Conductor Friedemann Riehle

Preview: Prague New Year’s Concert

An orchestral start to a whole new year

If one must do more on New Year’s than sleep late, brunch long, drink early and then turn in whenever is easiest to prepare for Jan. 2, a Wednesday and a workday, then one could do worse, provided one can sit still and handle the brass and wind, than see the Prague Philharmonic Orchestra’s annual concert. Conductor Friedemann Riehle and the soprano Anda Louise Bogza will lead the ensemble through selections from Strauss, Smetana, Mozart and more.

In tribute to the K and K monarchy (that would be kaiserlich-kĂśniglich, or the last days of the Austro-Hungarian Empire), Riehle will bring the year in with selections such as “The Blue Danube Waltz,” “Bandits’ Galop” and “Thunder and Lightning Polka.” And the Rudolfinum’s hall does seem a safe place to listen to the glory tunes of an era before the Great War, and then the last good one, and then all the other littler conflicts and the whole uncertain future that comes with a new year.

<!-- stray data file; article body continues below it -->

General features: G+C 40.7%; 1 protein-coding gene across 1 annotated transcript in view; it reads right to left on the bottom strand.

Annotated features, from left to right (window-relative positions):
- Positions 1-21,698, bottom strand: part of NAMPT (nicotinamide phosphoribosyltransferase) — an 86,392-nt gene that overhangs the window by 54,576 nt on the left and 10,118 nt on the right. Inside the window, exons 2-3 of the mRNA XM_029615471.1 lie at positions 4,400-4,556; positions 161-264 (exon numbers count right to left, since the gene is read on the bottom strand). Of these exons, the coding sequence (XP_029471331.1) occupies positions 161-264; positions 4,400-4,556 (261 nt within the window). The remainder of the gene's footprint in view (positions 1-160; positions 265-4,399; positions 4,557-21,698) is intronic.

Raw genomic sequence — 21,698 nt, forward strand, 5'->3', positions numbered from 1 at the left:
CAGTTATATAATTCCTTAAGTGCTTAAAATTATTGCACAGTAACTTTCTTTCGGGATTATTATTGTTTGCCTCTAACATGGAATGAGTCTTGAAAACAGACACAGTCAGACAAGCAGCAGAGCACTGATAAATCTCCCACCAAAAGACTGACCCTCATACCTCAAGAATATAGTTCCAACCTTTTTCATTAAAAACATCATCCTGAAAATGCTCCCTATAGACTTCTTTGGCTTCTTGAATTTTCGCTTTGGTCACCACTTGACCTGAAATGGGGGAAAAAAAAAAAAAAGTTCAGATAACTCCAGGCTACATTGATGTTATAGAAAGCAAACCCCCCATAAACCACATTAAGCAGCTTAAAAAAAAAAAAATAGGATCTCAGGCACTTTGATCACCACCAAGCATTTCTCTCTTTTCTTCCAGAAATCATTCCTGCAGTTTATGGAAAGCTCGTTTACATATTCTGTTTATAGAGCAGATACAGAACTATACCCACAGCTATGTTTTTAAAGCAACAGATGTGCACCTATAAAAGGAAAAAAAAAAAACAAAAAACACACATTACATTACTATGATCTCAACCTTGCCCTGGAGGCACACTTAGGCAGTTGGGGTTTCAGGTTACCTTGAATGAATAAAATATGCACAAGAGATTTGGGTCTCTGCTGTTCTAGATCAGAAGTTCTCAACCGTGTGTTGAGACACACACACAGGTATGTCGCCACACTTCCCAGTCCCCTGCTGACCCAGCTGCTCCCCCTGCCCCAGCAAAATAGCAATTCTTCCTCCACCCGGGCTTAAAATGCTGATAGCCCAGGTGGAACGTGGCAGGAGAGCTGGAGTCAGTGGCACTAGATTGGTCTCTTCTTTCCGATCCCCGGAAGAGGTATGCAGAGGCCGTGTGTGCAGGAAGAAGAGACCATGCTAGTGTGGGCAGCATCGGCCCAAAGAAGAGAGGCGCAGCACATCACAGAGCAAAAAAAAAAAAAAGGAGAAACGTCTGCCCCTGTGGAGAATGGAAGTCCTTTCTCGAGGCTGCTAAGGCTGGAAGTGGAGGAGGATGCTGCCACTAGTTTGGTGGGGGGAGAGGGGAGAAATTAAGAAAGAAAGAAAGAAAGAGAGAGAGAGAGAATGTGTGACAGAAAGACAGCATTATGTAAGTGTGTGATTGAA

Later on in the bill, listen for “The Moldau” by Smetana, which Riehle believes to have inspired “The Blue Danube Waltz”: Both, for example, take a broken chord as their starting point – respectively E minor and D major. Bogza will take part in arias by Mozart, Puccini and Verdi, and the conductor expects to raise the audience from their seats with the “Radetzky March,” about a Czech nobleman who also served as a field marshal.

For those who can’t bear extending the holiday season through the first day of 2013, there is also the option of bringing it to a close with the Prague Philharmonic Orchestra. On Dec. 31, Boris Perrenoud will lead the orchestra and the soloist Da-eun Kim will play piano.

In an interview with The Prague Post earlier this year, Riehle had said that winter’s longer evenings and the city’s collective readiness for meditation drive people to classical concerts right about now. And there is no doubt that we are in the dead of winter; one that no matter how long it lasts already feels too long.

Whether you choose to end your year with the Prague Philharmonic Orchestra, begin it so, or both, the changing of your calendar will only be enriched and enlivened, no matter how empty your pockets or weary your bones. So take the time to seek refuge and reflection, because the orchestra’s stimulations are the easiest way to ease into what is surely a turbulent year to come.

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